Then defensive tackle Ron Carpenter almost immediately recovered Raiders running back Pete Banaszak's fumble at the Oakland 38.

But on first down, Hendricks, the 6-7, 235-pound "The Stork," who flew into the Hall-of-Fame from his linebackers perch, wrecked the drive on first down.

"That was not a very good matchup with Boobie Clark," Lapham says.

"It was a 3-4 defense and they had just started to come into the league," Mike Brown says. "If it had been the next year, we would have blocked it differently."

Anderson agrees. It wouldn't have been the 6-2, 245-pound Clark.

"Defenses were changing, bigger guys were at linebacker," Anderson says. "Now, at this point, you have to get a lineman on them."

Mike Brown was disconsolate as he sat on the bus waiting to leave for the airport. He remembers Raiders kicker and backup quarterback George Blanda, another Hall-of-Famer in a story of Hall-of-Famers, telling him as he walked by, "Next year is your year. You've got a good team.'"

But Paul Brown wouldn't be there when they went 10-4 under Tiger Johnson and didn't make the '76 playoffs as the locker room chemistry began to congeal.

Sometimes Bob Johnson wonders if "we could have backed up Coach Brown a few years in age. I know we would have kept getting better. Who knows what would have happened?

"If there's one guy close to Coach Brown nowadays, it's Bill Belichick," Johnson says. "He's going to bring you in and if you don't do it his way, you'll be gone."

Curtis agrees with Johnson. He thinks the thing could have gone through the roof with a tad-younger P.B. and Walsh still assisting.

"It was a much tighter ship when Paul was there. People were not going to test him," Curtis says. "It was very, very disciplined. You knew what was required of you and you stayed within the lines."


Ken Riley; after a franchise-best 65 interceptions, he lived out the Paul Brown mantra of being a success in his life's work.

That '75 team was P.B.'s kind of team. Mike Brown can see it as he scans the starting lineup.

Lapham is a local icon in the radio booth. Bob Johnson stayed in Cincinnati and is still a successful businessman at age 69, older even when P.B. stepped down." I learned a lot of from him," Johnson says.

Riley served as head coach and athletic director at his alma mater of Florida A&M. Curtis retired earlier this month after 32 years as an executive for a Cincinnati hotel management company. Casanova is a doctor and has served as a state legislator in his native Louisiana.

And Trumpy became one of the best network announcers of his era, taking the next evolutionary step of what the Bengals and Reds started for prime-time TV in the fall of '75.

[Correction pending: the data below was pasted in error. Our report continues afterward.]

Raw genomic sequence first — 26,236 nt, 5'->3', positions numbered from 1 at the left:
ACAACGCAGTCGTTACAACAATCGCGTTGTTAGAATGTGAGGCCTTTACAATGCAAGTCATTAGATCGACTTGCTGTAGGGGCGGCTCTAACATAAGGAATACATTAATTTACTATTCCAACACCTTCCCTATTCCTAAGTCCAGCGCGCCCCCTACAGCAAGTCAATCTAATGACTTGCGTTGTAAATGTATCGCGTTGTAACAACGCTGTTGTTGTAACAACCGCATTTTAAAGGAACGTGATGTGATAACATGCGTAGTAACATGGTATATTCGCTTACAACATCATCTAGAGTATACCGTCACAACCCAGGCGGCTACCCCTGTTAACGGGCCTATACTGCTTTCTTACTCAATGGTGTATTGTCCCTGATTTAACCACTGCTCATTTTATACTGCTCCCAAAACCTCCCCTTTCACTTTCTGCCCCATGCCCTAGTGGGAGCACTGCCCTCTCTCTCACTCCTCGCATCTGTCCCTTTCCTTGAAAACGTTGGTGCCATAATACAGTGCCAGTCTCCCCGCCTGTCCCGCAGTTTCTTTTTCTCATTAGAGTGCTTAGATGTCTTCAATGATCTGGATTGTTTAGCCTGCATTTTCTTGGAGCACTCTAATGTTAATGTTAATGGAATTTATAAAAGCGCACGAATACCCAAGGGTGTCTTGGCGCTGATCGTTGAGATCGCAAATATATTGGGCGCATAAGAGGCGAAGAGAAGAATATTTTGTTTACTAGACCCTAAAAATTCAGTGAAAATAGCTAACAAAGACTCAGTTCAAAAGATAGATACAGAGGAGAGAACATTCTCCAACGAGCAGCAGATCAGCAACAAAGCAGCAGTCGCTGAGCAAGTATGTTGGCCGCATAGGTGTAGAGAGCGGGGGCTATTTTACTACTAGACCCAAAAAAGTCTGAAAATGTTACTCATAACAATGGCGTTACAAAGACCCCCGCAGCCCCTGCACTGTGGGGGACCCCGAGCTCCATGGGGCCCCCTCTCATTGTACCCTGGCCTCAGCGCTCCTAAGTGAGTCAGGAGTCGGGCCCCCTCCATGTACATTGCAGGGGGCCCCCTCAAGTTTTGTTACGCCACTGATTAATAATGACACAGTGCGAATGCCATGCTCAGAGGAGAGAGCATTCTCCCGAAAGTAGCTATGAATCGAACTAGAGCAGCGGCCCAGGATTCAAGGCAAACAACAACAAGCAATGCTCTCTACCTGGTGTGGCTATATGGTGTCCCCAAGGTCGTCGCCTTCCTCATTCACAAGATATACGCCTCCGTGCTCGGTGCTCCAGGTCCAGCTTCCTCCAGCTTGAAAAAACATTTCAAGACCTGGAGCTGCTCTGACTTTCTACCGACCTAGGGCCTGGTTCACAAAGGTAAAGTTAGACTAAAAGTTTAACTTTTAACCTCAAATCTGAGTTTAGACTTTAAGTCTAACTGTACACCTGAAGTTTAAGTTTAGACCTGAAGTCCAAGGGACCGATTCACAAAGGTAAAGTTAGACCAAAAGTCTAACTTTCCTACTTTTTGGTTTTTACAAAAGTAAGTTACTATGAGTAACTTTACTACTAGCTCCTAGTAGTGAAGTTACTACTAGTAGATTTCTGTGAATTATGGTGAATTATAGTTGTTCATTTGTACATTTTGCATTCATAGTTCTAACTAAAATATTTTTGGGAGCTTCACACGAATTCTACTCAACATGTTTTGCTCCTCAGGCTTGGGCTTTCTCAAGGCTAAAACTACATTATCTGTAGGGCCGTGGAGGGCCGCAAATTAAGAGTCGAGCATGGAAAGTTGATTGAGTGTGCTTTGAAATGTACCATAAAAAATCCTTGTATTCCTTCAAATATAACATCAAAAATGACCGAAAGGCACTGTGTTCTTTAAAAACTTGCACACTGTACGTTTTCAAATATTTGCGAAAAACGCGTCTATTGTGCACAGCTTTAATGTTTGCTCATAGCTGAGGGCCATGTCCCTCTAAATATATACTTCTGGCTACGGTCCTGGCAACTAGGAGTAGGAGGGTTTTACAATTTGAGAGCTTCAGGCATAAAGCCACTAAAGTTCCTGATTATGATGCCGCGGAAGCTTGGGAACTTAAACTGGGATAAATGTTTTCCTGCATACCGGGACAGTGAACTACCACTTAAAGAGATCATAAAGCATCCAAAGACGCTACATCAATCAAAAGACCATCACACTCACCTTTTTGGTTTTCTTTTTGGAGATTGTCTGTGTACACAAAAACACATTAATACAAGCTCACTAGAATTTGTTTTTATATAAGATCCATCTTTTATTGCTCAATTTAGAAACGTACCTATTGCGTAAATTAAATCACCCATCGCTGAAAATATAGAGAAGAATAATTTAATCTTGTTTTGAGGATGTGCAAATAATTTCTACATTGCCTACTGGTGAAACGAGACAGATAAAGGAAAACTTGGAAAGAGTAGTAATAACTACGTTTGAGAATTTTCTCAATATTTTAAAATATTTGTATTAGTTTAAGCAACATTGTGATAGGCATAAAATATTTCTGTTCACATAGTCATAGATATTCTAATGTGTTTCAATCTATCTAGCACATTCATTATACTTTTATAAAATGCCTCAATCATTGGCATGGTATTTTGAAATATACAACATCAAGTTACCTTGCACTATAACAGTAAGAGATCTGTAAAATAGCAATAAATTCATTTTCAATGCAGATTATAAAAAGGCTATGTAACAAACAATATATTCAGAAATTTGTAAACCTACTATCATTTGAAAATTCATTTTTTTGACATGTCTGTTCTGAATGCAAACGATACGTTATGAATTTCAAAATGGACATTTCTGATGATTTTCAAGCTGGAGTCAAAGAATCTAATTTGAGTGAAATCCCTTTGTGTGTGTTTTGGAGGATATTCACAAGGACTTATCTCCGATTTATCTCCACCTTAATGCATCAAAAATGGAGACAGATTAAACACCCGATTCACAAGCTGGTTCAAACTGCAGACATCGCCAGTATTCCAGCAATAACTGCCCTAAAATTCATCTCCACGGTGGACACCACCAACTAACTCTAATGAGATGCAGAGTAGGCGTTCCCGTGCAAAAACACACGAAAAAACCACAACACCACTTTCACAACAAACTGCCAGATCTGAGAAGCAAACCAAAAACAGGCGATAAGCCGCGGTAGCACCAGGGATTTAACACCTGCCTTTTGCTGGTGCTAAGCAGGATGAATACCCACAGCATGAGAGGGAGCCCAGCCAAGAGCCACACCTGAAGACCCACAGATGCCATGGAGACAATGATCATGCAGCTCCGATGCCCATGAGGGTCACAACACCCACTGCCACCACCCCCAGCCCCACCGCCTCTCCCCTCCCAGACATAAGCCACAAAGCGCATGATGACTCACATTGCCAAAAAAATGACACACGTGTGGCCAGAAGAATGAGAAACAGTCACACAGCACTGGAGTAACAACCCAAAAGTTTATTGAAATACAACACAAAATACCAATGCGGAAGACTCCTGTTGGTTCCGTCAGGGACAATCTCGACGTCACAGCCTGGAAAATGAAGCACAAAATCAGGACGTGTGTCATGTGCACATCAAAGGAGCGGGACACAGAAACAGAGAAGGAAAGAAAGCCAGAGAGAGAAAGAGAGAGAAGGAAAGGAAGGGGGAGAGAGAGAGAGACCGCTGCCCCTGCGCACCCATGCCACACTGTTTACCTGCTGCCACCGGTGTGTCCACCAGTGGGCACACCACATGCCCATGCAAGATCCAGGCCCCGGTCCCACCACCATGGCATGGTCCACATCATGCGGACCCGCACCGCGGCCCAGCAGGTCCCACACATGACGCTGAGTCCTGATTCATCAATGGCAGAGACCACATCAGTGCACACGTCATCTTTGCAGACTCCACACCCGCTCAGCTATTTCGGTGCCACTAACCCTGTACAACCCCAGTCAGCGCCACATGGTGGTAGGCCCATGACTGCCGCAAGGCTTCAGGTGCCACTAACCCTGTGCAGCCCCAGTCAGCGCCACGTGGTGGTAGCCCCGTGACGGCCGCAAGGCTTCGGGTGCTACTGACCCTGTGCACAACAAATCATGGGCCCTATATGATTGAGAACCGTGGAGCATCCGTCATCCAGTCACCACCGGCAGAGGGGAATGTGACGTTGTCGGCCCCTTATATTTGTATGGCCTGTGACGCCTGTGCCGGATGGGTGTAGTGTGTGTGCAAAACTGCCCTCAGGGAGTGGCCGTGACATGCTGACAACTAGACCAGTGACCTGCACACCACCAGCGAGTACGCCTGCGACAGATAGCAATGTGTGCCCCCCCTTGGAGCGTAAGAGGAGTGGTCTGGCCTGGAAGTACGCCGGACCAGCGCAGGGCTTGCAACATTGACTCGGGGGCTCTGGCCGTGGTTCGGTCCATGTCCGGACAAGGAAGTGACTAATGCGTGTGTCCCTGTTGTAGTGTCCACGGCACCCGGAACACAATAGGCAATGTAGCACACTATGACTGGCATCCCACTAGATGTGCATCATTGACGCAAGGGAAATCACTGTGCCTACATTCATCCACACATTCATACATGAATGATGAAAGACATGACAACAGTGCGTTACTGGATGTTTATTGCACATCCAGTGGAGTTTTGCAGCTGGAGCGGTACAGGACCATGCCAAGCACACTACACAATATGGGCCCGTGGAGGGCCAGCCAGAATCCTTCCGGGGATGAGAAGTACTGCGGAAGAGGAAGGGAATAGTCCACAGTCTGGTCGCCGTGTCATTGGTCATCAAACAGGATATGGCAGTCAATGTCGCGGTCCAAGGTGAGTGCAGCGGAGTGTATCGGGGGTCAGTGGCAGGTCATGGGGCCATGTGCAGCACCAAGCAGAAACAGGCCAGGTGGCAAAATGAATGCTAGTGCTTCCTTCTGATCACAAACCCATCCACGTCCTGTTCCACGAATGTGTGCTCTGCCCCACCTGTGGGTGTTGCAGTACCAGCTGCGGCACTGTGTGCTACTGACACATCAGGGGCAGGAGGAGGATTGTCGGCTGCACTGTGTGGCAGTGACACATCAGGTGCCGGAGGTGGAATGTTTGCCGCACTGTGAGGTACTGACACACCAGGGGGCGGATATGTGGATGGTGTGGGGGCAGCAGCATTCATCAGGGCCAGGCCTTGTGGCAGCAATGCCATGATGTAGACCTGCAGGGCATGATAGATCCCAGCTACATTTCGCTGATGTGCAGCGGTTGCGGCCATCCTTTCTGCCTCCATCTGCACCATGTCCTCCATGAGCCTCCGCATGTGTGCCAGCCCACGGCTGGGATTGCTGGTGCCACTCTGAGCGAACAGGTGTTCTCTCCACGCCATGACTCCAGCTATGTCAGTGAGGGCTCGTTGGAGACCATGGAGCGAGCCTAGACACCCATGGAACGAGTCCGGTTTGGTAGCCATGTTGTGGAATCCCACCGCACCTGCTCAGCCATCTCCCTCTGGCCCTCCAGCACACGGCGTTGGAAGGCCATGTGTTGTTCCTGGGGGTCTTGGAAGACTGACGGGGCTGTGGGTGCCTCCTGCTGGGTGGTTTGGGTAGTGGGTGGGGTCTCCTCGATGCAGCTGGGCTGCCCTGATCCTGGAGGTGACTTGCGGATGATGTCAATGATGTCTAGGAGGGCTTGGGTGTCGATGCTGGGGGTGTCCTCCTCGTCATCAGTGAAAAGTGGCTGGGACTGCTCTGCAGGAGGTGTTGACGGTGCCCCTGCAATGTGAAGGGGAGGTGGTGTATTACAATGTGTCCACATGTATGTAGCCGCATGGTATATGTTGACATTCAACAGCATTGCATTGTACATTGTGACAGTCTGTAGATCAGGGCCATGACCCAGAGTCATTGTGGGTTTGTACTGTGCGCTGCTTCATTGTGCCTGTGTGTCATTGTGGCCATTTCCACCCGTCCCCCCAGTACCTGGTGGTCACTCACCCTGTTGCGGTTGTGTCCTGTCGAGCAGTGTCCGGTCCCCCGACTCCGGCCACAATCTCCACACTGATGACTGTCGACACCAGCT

BOB JOHNSON: "When you think about it, Anderson, and probably Curtis were the only superstars. That was it. We just had a bunch of good guys that worked hard."

ISAAC CURTIS: "He had a profile. He wanted smart players, no question about that."

"Good people," says Mike Brown as he scans the starting. "People we're still proud of today."


And the boys of '75 are applauding the 2015 6-0 start with Curtis already applying for Super Bowl tickets since the San Francisco site isn't too far from his home in southern California.

They can't help but see the similarities. Quarterback Andy Dalton is chasing a passing title with weapons that include a deep field of wide receivers and a down-the-field tight end.

"The kid (Tyler) Eifert is having a Pro Bowl year at tight end," Curtis says. "He is really opening up the middle. A.J. Green is just great. The kid (Marvin) Jones can really hurt you. The 1-2 punch at running back is really good. They've got as much talent as anyone. A veteran offensive line and a defense that's playing well. They've got all the pieces.

Johnson says, "I watch the heck out of them," and goes as far as to tape the games and break it down so he knows why each play did or didn't work. He's also bullish on the offensive line.

"There's about six to eight guys that can't get hurt,' he says, "and it's going to be interesting to see how far they can go."

And No. 14 is saluting No. 14.

"Andy's been great. He's taking care of the ball and finding everyone," Anderson says. "Not only that, but the comebacks have been tremendous. I mean, against Seattle was unbelievable and look what he did in Baltimore late to win that game. Not only is he playing well, he's been clutch."

The '75 boys know the scenario well. Six and oh. Vs. the Steelers. Lapham, of course, will call it.

"Should be fun," he says.